Street art can be difficult to capture as a photographer. Most of the time, you’ll be at a loss for words. You might not have the right words, or even find that you have something to say. Maybe you just don’t have anything to say. Maybe you’d rather just admire the art in its natural environment, but you’re still wondering how best to take its picture.
Trying to decide how best to photograph street art can be frustrating for some people because there are so many different ways to do it. Some people prefer to capture street art in color; others prefer black and white photography; yet others prefer sepia or other filters on top of their photos.**
The following tips will help you get the most out of street art photography:**
Street art is rapidly on the rise in New York City and also in other major cities across the globe. This is both a good and a bad thing, depending on how you look at it. First of all, it’s undeniable that street art adds an extra dimension to any city, especially one like NYC with a rich history of artistic expression. The walls of the concrete jungle are now literally covered with vibrant pieces of art, which for many people are now more interesting than what’s inside most galleries.
Directly related to this explosion of artistic expression is the explosion of its documentation. Gone are the days when you could go about your everyday life without being bombarded with images on your phone or from your window of some random graffiti piece somewhere in town. Social media has played no small part in effectively turning every single person into a paparazzo for our time.
But not all street art photography is created equal. You can take the same photo and make it either very good or very bad by simply adjusting certain elements such as lighting, composition, lenses and other technical aspects. So if you want your photos to be taken seriously, then read along and learn how you can create better street art photos!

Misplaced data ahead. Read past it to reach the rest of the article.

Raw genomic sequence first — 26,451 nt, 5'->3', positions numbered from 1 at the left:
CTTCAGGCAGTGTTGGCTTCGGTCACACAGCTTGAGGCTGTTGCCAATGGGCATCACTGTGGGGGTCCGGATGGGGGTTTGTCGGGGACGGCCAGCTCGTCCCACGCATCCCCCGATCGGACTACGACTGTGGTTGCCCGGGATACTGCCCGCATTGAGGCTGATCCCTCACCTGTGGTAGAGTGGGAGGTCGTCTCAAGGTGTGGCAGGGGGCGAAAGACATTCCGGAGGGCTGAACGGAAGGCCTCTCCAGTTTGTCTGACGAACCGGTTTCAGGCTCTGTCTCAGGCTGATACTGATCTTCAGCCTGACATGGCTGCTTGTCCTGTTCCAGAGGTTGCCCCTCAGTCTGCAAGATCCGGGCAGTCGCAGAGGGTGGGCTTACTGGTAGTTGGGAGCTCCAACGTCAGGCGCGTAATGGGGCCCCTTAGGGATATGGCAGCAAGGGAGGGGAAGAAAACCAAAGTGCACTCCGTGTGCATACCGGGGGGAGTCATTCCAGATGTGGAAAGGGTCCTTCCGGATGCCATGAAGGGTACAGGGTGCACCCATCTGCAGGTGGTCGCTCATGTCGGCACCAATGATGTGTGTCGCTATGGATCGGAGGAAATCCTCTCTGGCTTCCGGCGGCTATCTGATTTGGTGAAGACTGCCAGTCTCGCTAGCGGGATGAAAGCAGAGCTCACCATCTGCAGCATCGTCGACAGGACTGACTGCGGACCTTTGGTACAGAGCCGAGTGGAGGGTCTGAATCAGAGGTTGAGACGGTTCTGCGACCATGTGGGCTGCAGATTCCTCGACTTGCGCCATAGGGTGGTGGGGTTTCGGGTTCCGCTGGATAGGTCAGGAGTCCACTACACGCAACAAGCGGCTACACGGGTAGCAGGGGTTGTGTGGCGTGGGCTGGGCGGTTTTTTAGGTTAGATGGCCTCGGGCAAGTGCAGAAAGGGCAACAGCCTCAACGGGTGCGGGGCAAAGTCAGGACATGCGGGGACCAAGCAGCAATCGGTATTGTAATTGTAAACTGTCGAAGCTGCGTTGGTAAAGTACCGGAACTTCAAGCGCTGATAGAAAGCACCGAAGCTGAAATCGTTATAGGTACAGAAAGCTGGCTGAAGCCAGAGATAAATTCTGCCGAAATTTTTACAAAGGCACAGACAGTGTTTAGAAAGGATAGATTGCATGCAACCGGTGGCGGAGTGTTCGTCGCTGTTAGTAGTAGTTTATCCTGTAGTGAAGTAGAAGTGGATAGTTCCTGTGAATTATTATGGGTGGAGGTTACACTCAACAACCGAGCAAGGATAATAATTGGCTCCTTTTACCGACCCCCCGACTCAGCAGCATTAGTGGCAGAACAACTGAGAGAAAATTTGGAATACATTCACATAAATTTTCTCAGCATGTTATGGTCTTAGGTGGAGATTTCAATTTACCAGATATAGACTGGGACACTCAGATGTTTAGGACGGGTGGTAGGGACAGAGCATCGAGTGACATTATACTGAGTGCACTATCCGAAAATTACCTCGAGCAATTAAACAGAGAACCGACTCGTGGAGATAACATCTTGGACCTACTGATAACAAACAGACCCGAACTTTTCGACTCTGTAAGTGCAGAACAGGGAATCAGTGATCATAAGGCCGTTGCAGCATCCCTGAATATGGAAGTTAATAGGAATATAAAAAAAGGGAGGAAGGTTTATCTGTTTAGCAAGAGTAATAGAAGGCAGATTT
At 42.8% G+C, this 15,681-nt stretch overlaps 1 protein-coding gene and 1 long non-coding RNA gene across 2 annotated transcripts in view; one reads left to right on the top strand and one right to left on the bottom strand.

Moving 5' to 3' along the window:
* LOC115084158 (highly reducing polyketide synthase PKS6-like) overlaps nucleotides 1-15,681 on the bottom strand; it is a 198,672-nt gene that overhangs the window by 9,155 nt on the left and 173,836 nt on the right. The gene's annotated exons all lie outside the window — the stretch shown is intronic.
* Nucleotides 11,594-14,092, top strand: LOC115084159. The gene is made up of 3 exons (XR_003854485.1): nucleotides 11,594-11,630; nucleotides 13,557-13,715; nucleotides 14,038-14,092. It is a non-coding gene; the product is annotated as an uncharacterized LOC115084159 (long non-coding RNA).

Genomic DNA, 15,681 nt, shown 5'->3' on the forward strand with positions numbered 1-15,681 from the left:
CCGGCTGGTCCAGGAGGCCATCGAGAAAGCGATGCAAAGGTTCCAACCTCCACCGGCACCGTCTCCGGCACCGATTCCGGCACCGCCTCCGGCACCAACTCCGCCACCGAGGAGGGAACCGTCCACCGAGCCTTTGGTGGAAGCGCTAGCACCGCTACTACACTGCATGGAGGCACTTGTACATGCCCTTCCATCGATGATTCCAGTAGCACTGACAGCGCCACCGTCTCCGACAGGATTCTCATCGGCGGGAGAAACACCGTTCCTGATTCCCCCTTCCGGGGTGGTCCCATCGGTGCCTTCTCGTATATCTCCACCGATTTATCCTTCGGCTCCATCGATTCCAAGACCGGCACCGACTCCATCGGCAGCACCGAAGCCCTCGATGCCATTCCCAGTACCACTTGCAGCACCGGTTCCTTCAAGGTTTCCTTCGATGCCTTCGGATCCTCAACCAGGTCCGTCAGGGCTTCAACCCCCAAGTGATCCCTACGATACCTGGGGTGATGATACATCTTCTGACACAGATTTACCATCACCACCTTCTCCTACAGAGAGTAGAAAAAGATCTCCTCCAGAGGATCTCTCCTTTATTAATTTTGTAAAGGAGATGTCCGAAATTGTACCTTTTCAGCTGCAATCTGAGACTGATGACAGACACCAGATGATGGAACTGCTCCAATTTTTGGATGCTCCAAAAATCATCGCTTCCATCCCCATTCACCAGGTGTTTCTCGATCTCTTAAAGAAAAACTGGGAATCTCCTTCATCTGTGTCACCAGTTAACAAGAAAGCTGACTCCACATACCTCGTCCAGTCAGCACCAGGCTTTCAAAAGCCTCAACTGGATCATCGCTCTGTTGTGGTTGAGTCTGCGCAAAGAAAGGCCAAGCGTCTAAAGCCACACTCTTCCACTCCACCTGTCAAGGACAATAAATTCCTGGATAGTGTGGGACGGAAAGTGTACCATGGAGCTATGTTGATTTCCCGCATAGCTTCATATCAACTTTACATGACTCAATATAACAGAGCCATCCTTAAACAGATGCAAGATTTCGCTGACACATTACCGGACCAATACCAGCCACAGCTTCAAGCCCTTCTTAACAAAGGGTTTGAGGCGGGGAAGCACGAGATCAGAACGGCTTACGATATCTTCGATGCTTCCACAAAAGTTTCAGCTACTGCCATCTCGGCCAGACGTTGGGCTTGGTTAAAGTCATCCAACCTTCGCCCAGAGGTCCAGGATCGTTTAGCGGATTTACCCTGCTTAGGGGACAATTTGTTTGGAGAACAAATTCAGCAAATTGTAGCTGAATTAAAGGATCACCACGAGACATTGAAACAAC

Street art is an ever changing and evolving subject, with new pieces popping up more often than one would expect. With that said, I want to discuss what makes a great graffiti photograph. I’ve been shooting graffiti for the past three years, and there are some things that I’ve learned along the way.
If you’re a street photographer, you know that most of the time you’ll be shooting at night when there are no people around and the light sucks, but sometimes you get lucky. You’ll be in the right place at the right time to capture that perfect moment. But how do you capture it?
If you have a digital SLR camera, your first instinct might be to whip out the tripod, set up your shot, and start playing with exposure settings. If you’re lucky enough to have a D3S or D4S with no anti-aliasing filter, you can use your camera’s built-in intervalometer to take a series of long exposures over several minutes and stitch them together in photoshop later.
For me, I prefer to shoot street photography handheld — after all, that’s what the masters like Henri Cartier-Bresson did — so I’m always on the lookout for ways to steady my camera and minimize motion blur. Here’s six methods I’ve come up with so far: